The EU Security Continuum: Blurring Internal and External Security

Research output: Book/ReportBook


This book examines how internal and external security are blurring at the EU level, and the implications this has for EU security governance and the EU as a security actor.
The EU claims that ‘internal and external security are inseparable’ and requires a more integrated approach. This book critically assesses this claim in relation to the threats facing the EU, its responses to them, and the practical and normative implications for EU security governance and actorness. It sets out a novel conceptual framework – the EU security continuum – to examine the ways and extent to which internal and external security are blurring along three axes: geographic, bureaucratic, and functional. This is done through an analysis of four key security issues: regional conflict, terrorism, organised crime, and cybersecurity. The book demonstrates that, to varying degrees, these security threats and/or responses do transcend boundaries. However, institutional turf wars and capability silos hamper the EU’s integrated approach and, therefore, its management of transboundary security threats. Yet, the EU’s pursuit of an integrated approach is reframing its claimed normative distinctiveness towards a more practical one, based on a transnational and multidimensional approach. Such a rearticulation, if implemented, would make the EU a genuinely transboundary security actor, properly structured and equipped to tackle the 21st century’s internal-external security continuum.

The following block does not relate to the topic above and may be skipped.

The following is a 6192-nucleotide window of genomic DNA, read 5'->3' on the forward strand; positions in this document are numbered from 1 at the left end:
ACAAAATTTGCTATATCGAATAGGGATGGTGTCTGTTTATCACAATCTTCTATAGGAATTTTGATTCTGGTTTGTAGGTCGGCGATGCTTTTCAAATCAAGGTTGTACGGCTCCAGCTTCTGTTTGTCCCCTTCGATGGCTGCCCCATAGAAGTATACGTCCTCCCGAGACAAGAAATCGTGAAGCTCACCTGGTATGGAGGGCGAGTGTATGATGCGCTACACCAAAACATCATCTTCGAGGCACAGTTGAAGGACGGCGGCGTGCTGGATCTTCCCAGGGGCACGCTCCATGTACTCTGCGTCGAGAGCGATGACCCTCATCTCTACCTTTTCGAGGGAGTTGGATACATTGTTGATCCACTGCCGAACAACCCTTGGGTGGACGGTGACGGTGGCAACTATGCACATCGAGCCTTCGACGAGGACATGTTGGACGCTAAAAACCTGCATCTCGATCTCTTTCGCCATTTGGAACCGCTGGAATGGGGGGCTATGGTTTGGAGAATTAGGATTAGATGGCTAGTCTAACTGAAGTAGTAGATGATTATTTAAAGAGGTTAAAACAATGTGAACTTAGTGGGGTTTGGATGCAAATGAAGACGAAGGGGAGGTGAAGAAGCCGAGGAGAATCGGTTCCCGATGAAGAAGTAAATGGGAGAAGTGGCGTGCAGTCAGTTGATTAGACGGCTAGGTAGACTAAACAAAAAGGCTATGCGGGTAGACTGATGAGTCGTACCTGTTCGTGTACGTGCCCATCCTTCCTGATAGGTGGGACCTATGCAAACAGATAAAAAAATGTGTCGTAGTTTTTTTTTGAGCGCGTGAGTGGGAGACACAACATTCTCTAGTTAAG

Original languageEnglish
Place of PublicationAbingdon, UK
PublisherTaylor & Francis
Number of pages254
ISBN (Print)9781138026094
Publication statusPublished - 06 Sept 2021

Publication series

NameRoutledge Studies in European Security and Strategy


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